Disorders such as schizophrenia and bipolar disorder affect at least four percent of the Australian population. They can cause severe lifelong incapacity that generally starts in the teenage years.

Currently, more than 70% of the disability associated with the psychoses is completely untreatable. Virtually all of our treatments are non-specific – only research can offer the prospect of targeted treatments that act on specific brain systems.

Australia has world-renowned research centres in the neurosciences and genetics. It also has the leading psychosis research groups and high quality neuroimaging facilities co-located with clinical services. Despite these favourable conditions for a major research effort into psychotic disorders, much greater coordination is required.

A strategic direction for a national program of clinical, neuroscience, and genetic research into the psychotic disorders is urgently needed to:

  1. Create critical mass of technical and clinical infrastructure
  2. Promote standardisation of measurement across research centres
  3. Support multi-centre studies of large representative clinical cohorts and their long term follow-up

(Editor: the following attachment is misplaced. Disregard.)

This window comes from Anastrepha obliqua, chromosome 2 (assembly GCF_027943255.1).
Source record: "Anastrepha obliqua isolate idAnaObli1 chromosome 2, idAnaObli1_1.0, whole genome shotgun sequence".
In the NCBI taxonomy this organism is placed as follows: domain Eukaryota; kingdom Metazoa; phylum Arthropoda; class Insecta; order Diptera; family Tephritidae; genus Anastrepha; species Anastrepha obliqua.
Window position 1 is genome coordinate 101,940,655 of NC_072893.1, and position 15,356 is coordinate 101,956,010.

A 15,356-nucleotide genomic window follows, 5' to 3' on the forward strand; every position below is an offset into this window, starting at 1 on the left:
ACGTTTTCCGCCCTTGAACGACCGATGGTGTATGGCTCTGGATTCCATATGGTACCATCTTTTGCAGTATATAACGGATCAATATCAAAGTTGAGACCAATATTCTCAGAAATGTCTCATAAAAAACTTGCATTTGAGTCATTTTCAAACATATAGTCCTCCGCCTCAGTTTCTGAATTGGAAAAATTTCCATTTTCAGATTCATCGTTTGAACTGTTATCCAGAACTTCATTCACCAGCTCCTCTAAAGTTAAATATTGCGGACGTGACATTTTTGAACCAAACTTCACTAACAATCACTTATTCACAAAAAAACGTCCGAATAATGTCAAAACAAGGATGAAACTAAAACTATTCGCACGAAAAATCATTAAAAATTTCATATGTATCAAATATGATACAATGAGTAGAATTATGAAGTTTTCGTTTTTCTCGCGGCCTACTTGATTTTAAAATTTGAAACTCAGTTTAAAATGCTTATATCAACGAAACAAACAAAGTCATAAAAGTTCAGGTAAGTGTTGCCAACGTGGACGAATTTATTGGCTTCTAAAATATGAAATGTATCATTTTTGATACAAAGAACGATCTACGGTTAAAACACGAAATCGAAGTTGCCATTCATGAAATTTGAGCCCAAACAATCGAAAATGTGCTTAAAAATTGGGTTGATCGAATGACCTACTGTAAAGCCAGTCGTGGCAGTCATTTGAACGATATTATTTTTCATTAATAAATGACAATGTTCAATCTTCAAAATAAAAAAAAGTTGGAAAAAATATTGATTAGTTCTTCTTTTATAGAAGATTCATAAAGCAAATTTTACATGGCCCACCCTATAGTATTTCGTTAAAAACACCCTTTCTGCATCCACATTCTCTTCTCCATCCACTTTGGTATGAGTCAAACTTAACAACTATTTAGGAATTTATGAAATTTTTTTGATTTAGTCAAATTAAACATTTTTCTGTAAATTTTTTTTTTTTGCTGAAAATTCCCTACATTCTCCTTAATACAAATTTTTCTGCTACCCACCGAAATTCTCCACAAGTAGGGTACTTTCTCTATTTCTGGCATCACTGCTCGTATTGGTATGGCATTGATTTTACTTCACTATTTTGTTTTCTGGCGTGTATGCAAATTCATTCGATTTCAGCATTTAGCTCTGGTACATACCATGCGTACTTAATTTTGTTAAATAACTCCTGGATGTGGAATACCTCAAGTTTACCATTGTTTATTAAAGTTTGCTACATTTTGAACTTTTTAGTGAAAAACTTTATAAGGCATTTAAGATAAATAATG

4. Enable integration of research databases nationally, and
  5. Establish multi-disciplinary meeting processes for scientific exchange.

Psychosis Australia's 3 strategic research aims

  1. Build pathways for discovery, from gene research, by vertical integration of scientific activity across each level of research expertise and resource
  2. Achieve critical mass within each level of research expertise by horizontal integration of collaborating research centres across institutions, and across states and territories
  3. Actively engage consumers and carers, clinicians and policy-makers, and the general public in the promotion and development of psychosis research.

“We need a seismic shift in the amount of funding dedicated to psychosis research in this country, with greater support from governments and philanthropists to achieve a well-resourced and effective mental health services sector that supports people living with psychosis. Philanthropists have an important role to play in supporting psychosis research in Australia and this starts with driving their curiosity and interest in psychosis.”



Schizophrenia affects 1 in 100 people. It mainly becomes evident in teenage years and people in their twenties.

Schizophrenia can last only for a few episodes but unfortunately tends to be very persistent in many people. Work and home stress, relationships, and substance misuse are common triggers of schizophrenia. There is also evidence that genetic vulnerability plays a role.

Symptoms start in a mild form of the illness in adolescence

Common signs and symptoms:

  • disorganised thinking and speech
  • delusions and hallucinations – seeing and hearing things that aren’t happening
  • paranoia – feelings that others are going to hurt them
  • depression
  • becoming socially withdrawn
  • becoming socially withdrawn
  • having difficulty with concentration and decision making

The sooner the person seeks help from a mental health professional, the sooner they can manage their symptoms.